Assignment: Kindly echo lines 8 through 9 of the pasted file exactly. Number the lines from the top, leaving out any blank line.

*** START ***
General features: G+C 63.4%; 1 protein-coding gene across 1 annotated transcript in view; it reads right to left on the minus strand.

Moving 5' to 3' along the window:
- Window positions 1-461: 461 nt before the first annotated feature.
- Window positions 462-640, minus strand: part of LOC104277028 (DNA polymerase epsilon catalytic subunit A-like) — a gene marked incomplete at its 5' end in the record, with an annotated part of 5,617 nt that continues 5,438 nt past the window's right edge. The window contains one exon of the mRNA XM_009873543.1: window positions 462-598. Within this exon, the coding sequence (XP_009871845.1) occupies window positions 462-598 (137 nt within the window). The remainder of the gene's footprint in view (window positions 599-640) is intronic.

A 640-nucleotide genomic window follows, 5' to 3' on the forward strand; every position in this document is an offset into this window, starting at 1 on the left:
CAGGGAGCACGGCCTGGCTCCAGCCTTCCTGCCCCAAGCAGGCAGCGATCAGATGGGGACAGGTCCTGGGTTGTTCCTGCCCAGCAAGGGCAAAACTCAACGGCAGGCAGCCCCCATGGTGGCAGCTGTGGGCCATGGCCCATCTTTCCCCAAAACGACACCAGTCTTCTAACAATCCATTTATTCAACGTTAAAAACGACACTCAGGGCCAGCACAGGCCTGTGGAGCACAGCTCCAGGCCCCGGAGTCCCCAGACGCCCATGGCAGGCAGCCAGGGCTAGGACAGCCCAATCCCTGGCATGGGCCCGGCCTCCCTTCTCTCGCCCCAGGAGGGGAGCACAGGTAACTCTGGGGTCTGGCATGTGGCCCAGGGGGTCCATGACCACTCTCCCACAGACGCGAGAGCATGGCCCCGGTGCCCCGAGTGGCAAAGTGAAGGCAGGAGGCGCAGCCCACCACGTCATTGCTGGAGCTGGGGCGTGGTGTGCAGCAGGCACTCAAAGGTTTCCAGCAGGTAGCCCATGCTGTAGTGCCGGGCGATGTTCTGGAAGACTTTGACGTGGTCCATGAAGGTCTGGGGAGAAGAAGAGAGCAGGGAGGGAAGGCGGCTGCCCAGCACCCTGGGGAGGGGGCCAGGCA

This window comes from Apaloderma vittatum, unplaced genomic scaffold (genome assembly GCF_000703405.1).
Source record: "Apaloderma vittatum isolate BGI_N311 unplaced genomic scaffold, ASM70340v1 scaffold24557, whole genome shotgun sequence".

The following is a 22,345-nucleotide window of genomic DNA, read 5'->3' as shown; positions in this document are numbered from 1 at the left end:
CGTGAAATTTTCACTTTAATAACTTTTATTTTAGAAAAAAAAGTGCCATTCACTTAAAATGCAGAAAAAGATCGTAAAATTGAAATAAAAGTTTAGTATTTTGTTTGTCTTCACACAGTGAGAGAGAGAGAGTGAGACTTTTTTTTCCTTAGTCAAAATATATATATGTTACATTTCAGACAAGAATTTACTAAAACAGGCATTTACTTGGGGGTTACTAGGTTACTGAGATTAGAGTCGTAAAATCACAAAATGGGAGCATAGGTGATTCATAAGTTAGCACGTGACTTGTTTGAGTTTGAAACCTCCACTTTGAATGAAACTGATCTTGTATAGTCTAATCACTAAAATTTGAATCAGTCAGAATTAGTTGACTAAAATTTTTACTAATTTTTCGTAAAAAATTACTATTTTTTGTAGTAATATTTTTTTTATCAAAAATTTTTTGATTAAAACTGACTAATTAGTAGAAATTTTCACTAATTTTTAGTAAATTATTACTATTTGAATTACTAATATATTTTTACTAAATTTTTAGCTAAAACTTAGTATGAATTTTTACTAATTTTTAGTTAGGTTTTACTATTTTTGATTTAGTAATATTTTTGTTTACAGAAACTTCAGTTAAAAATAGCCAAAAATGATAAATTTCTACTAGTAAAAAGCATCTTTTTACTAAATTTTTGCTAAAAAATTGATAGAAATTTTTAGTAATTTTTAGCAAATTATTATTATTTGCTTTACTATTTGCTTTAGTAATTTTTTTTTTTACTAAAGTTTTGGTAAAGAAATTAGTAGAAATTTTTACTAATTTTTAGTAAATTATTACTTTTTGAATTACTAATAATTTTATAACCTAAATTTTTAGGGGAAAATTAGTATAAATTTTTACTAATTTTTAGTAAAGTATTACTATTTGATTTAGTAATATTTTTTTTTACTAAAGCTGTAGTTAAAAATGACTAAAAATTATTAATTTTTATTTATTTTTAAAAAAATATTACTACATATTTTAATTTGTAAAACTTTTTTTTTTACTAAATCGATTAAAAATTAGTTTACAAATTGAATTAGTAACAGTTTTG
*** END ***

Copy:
Source record: "Apaloderma vittatum isolate BGI_N311 unplaced genomic scaffold, ASM70340v1 scaffold24557, whole genome shotgun sequence".

The following is a 22,345-nucleotide window of genomic DNA, read 5'->3' as shown; positions in this document are numbered from 1 at the left end: